Gesture control will continue to grow this year, especially with the influx of Windows 8 PCs that are continually hitting the market. Leap Motion launched this past year to big acclaim for bringing its incredibly affordable, incredibly accurate device, The Leap, to consumers directly (CEO Michael Buckland recently told me shipments will start as scheduled in 2013). The startup has made significant headway with its developer and app ecosystems, and says we should expect continued OEM partnership announcements, like its recent deal to bundle its hardware with Acer units.
It should go without saying that Snapchat makes this list. The app that first took middle schoolers – and then the rest of us – by storm this year only just launched and has already secured itself a top spot in the App Store and inspired a Facebook clone. But it’s more than just the app itself that we should keep on an eye on 2013, it’s the private content sharing trend. Apps like Pair, Path, Bonfyre, and Everyme are in a nice position, thanks in part to Snapchat’s meteoric rise.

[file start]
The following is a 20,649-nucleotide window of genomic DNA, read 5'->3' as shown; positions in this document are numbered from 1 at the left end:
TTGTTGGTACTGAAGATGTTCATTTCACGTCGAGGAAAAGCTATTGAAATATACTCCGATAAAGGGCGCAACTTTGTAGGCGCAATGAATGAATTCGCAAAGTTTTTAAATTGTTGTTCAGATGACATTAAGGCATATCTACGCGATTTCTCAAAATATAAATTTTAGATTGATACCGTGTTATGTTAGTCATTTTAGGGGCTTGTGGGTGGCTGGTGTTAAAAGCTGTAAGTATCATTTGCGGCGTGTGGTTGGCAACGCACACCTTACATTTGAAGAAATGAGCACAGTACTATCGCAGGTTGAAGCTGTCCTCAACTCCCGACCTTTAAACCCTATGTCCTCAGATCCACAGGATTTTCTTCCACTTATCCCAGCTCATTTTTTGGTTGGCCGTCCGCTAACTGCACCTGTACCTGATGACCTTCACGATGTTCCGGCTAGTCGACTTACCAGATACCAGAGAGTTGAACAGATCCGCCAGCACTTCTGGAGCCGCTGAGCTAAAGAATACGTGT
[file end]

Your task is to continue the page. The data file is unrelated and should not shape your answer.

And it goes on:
Lyft has been the talk of the Bay Area startup scene. The ride-sharing app allows you to either drive others or catch a ride, giving you the opportunity to earn a few bucks or find a more affordable lift. What’s perhaps the most encouraging part of using Lyft is its $1 million per occurrence excess liability insurance policy, so the inherent risk of ride-sharing is minimized. The sharing economy has strong-armed the startup world, and this – as well as its early popularity – could propel Lyft in 2013.